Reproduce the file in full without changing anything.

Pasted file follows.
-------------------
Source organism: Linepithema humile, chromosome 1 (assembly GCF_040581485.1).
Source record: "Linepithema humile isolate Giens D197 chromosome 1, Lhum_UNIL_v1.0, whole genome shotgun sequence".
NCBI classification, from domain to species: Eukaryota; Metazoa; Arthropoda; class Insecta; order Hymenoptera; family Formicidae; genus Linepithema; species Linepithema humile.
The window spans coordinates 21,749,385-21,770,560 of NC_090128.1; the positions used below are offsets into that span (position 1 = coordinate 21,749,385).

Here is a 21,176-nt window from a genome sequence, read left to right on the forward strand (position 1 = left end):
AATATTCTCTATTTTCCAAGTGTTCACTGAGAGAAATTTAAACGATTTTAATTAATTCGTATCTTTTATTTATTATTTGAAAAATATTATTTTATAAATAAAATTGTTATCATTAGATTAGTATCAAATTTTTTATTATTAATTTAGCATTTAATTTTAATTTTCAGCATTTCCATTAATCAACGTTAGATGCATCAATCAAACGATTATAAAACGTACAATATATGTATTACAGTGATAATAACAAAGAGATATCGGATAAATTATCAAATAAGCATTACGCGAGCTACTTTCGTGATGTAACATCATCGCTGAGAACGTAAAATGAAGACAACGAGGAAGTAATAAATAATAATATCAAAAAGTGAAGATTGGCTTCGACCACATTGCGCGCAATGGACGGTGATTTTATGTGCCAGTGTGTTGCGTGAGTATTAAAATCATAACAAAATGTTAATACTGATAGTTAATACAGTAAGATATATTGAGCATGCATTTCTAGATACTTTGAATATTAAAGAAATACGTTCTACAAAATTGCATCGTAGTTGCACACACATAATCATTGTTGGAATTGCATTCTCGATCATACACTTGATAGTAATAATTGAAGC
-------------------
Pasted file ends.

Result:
Source organism: Linepithema humile, chromosome 1 (assembly GCF_040581485.1).
Source record: "Linepithema humile isolate Giens D197 chromosome 1, Lhum_UNIL_v1.0, whole genome shotgun sequence".
NCBI classification, from domain to species: Eukaryota; Metazoa; Arthropoda; class Insecta; order Hymenoptera; family Formicidae; genus Linepithema; species Linepithema humile.
The window spans coordinates 21,749,385-21,770,560 of NC_090128.1; the positions used below are offsets into that span (position 1 = coordinate 21,749,385).

Here is a 21,176-nt window from a genome sequence, read left to right on the forward strand (position 1 = left end):
AATATTCTCTATTTTCCAAGTGTTCACTGAGAGAAATTTAAACGATTTTAATTAATTCGTATCTTTTATTTATTATTTGAAAAATATTATTTTATAAATAAAATTGTTATCATTAGATTAGTATCAAATTTTTTATTATTAATTTAGCATTTAATTTTAATTTTCAGCATTTCCATTAATCAACGTTAGATGCATCAATCAAACGATTATAAAACGTACAATATATGTATTACAGTGATAATAACAAAGAGATATCGGATAAATTATCAAATAAGCATTACGCGAGCTACTTTCGTGATGTAACATCATCGCTGAGAACGTAAAATGAAGACAACGAGGAAGTAATAAATAATAATATCAAAAAGTGAAGATTGGCTTCGACCACATTGCGCGCAATGGACGGTGATTTTATGTGCCAGTGTGTTGCGTGAGTATTAAAATCATAACAAAATGTTAATACTGATAGTTAATACAGTAAGATATATTGAGCATGCATTTCTAGATACTTTGAATATTAAAGAAATACGTTCTACAAAATTGCATCGTAGTTGCACACACATAATCATTGTTGGAATTGCATTCTCGATCATACACTTGATAGTAATAATTGAAGC